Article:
The reason for transparency may be (but is not limited to) the small particle size of the zinc oxide coated particles, and the fact that clay and talc have higher visible light transmittance than calcium carbonate. The transparency is in the order of zinc oxide coated talc>zinc oxide coated clay with larger particle size>zinc oxide coated clay with smaller particle size>zinc carbonate>zinc oxide coated calcium carbonate, which is the least transparent. The transparency, small particle size, and high BET surface area of the zinc oxide coated platy minerals and calcium carbonate make them especially suitable for UV resistant plastics and/or paints, as described in U.S. Pat. No. 6,337,362 (the relevant portions of which are incorporated herein by reference). In a plastic or paint formulation, the composite/ZnO-coated particles are present in an amount effective to protect the plastic or paint from ultraviolet light. For example, the formulation may contain from about 0.5% to about 20% by weight of the present composite particles.

The mechanical properties of the five samples are about the same, but the coated platy minerals according to the invention have slightly better transparencies than the comparative example containing zinc carbonate or the composition containing the inventive coated calcium carbonate. The larger particle size clay core (T15) gives better transparency than the smaller particle size clay core (T12), while its mechanical properties are slightly lower.

This is in agreement with US Patent Application Publ. No. 2004/0249045. Smaller particle size clay has better reinforcing properties than large particle size clay. If mechanical properties other than transparency are desired, a clay as described in US Patent Application Publ. No. 2004/0249045 may be selected as an inorganic particle core for the present coated particles.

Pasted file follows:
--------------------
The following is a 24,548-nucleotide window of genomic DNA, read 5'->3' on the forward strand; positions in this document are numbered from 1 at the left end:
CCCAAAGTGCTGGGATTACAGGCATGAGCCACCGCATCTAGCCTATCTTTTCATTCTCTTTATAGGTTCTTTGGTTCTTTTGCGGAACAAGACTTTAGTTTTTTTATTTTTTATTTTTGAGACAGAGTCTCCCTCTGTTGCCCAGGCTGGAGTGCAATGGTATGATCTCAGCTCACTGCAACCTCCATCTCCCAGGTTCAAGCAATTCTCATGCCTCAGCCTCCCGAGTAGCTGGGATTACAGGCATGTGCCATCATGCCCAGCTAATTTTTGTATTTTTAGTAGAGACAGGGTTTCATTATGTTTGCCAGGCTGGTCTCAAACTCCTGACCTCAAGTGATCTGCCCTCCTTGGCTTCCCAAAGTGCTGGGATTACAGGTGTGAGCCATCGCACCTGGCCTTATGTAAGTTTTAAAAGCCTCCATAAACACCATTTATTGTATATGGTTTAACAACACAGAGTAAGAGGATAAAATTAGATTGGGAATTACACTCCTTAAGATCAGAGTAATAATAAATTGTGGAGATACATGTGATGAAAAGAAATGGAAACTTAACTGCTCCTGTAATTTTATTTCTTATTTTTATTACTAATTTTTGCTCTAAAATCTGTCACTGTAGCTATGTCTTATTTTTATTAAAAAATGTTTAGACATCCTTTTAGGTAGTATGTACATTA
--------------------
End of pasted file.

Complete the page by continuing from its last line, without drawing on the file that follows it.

EXAMPLE 10 Zinc Oxide Coated Clay as a Filler/Activator for Elastic

Both rubber bands and rubber threads from latex are elastics which have high elongation at break, modulus, resilience and aging properties. To minimize the cost, it is desirable to use as much filler material as possible. Transparency, elongation at break, and change as a function of aging are limiting factors. Following example show the superiority of the invention for elastic application.

The recipe is the same as Example 9, with the following dosage modification(s) shown in table. Test results/composition properties are also given below:

Test No.
T21 T22 T23 T24 T25
Activator/Filler X Y D R L
Amount (phr) 3 3 25 25 25